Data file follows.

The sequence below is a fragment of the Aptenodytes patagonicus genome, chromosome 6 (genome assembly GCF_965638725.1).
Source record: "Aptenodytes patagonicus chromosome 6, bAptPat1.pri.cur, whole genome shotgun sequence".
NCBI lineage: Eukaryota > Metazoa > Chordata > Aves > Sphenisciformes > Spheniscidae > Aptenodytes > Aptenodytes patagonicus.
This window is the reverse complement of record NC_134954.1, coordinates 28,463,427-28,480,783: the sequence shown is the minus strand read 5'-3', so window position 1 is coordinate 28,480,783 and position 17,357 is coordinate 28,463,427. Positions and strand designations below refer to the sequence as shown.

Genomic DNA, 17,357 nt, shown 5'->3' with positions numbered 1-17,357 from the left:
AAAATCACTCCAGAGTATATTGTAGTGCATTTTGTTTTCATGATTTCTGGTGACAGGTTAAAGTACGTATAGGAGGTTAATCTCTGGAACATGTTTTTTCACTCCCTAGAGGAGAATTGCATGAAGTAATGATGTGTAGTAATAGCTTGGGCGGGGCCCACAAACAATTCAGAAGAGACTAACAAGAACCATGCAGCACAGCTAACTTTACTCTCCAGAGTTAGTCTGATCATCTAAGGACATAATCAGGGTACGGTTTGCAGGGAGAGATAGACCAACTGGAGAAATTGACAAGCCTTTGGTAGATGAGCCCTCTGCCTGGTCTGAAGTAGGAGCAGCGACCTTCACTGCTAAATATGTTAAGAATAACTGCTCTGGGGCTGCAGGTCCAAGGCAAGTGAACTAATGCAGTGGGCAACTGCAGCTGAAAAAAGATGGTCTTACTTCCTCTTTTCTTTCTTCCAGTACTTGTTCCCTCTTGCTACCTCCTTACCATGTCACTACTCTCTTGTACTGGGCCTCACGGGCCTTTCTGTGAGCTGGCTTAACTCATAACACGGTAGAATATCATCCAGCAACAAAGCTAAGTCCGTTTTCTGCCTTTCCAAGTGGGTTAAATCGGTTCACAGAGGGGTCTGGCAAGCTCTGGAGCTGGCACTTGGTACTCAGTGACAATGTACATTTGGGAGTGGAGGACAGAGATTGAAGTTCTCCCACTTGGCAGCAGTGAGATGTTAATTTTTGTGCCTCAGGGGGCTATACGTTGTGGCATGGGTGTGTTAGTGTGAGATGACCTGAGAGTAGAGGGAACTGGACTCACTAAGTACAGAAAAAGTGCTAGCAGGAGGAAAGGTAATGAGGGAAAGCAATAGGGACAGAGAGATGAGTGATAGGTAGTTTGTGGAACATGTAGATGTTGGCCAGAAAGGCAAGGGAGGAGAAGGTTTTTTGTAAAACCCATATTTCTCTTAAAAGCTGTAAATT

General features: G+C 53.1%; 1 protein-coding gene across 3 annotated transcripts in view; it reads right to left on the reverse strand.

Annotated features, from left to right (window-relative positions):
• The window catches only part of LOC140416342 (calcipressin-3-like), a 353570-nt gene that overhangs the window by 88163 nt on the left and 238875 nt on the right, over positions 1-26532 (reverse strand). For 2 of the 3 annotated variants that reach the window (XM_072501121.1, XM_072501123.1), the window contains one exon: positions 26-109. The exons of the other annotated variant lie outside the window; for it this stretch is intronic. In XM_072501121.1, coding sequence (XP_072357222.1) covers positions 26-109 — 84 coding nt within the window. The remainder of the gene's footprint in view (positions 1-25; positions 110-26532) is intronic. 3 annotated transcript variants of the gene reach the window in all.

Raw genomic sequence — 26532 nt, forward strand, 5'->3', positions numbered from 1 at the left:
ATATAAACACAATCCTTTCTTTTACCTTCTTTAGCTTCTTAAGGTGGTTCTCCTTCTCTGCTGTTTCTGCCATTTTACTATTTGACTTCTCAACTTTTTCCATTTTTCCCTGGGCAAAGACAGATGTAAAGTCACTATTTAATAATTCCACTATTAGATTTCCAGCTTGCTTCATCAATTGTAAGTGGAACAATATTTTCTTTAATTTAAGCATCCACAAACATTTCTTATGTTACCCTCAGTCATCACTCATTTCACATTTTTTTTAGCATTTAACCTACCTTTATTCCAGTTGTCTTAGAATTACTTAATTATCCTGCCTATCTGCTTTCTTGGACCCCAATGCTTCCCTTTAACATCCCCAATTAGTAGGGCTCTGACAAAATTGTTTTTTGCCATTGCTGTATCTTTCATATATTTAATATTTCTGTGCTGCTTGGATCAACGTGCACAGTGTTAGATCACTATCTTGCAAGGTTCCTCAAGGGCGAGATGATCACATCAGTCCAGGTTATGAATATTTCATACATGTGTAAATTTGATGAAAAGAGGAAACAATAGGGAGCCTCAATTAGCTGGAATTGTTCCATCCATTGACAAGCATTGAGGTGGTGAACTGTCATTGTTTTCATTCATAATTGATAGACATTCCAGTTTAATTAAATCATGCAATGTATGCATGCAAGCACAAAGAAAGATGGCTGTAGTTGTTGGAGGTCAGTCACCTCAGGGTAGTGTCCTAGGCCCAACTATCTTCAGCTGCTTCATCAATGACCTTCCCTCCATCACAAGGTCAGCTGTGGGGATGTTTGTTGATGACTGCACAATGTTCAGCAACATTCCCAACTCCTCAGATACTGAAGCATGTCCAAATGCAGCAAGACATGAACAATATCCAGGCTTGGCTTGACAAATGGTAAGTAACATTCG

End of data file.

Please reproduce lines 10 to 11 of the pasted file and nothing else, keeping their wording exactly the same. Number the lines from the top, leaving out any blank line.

Raw genomic sequence — 26532 nt, forward strand, 5'->3', positions numbered from 1 at the left:
ATATAAACACAATCCTTTCTTTTACCTTCTTTAGCTTCTTAAGGTGGTTCTCCTTCTCTGCTGTTTCTGCCATTTTACTATTTGACTTCTCAACTTTTTCCATTTTTCCCTGGGCAAAGACAGATGTAAAGTCACTATTTAATAATTCCACTATTAGATTTCCAGCTTGCTTCATCAATTGTAAGTGGAACAATATTTTCTTTAATTTAAGCATCCACAAACATTTCTTATGTTACCCTCAGTCATCACTCATTTCACATTTTTTTTAGCATTTAACCTACCTTTATTCCAGTTGTCTTAGAATTACTTAATTATCCTGCCTATCTGCTTTCTTGGACCCCAATGCTTCCCTTTAACATCCCCAATTAGTAGGGCTCTGACAAAATTGTTTTTTGCCATTGCTGTATCTTTCATATATTTAATATTTCTGTGCTGCTTGGATCAACGTGCACAGTGTTAGATCACTATCTTGCAAGGTTCCTCAAGGGCGAGATGATCACATCAGTCCAGGTTATGAATATTTCATACATGTGTAAATTTGATGAAAAGAGGAAACAATAGGGAGCCTCAATTAGCTGGAATTGTTCCATCCATTGACAAGCATTGAGGTGGTGAACTGTCATTGTTTTCATTCATAATTGATAGACATTCCAGTTTAATTAAATCATGCAATGTATGCATGCAAGCACAAAGAAAGATGGCTGTAGTTGTTGGAGGTCAGTCACCTCAGGGTAGTGTCCTAGGCCCAACTATCTTCAGCTGCTTCATCAATGACCTTCCCTCCATCACAAGGTCAGCTGTGGGGATGTTTGTTGATGACTGCACAATGTTCAGCAACATTCCCAACTCCTCAGATACTGAAGCATGTCCAAATGCAGCAAGACATGAACAATATCCAGGCTTGGCTTGACAAATGGTAAGTAACATTCG